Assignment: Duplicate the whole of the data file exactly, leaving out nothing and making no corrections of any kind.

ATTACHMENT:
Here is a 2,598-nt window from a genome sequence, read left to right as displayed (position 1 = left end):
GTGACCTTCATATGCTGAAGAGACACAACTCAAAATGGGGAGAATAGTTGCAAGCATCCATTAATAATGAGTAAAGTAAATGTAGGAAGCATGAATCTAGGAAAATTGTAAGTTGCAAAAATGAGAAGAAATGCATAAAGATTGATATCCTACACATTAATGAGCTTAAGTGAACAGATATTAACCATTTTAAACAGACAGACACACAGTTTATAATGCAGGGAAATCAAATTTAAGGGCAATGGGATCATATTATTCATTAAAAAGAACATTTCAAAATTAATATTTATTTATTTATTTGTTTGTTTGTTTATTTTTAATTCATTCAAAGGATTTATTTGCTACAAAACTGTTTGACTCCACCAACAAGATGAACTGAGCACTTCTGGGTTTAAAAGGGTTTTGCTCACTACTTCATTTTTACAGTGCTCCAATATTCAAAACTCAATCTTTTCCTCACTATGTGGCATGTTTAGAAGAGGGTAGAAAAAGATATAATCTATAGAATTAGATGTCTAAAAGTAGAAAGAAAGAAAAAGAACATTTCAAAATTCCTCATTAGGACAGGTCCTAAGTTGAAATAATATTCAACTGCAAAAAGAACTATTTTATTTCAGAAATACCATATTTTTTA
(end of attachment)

Here is a 2,598-nt window from a genome sequence, read left to right as displayed (position 1 = left end):
GTGACCTTCATATGCTGAAGAGACACAACTCAAAATGGGGAGAATAGTTGCAAGCATCCATTAATAATGAGTAAAGTAAATGTAGGAAGCATGAATCTAGGAAAATTGTAAGTTGCAAAAATGAGAAGAAATGCATAAAGATTGATATCCTACACATTAATGAGCTTAAGTGAACAGATATTAACCATTTTAAACAGACAGACACACAGTTTATAATGCAGGGAAATCAAATTTAAGGGCAATGGGATCATATTATTCATTAAAAAGAACATTTCAAAATTAATATTTATTTATTTATTTGTTTGTTTGTTTATTTTTAATTCATTCAAAGGATTTATTTGCTACAAAACTGTTTGACTCCACCAACAAGATGAACTGAGCACTTCTGGGTTTAAAAGGGTTTTGCTCACTACTTCATTTTTACAGTGCTCCAATATTCAAAACTCAATCTTTTCCTCACTATGTGGCATGTTTAGAAGAGGGTAGAAAAAGATATAATCTATAGAATTAGATGTCTAAAAGTAGAAAGAAAGAAAAAGAACATTTCAAAATTCCTCATTAGGACAGGTCCTAAGTTGAAATAATATTCAACTGCAAAAAGAACTATTTTATTTCAGAAATACCATATTTTTTA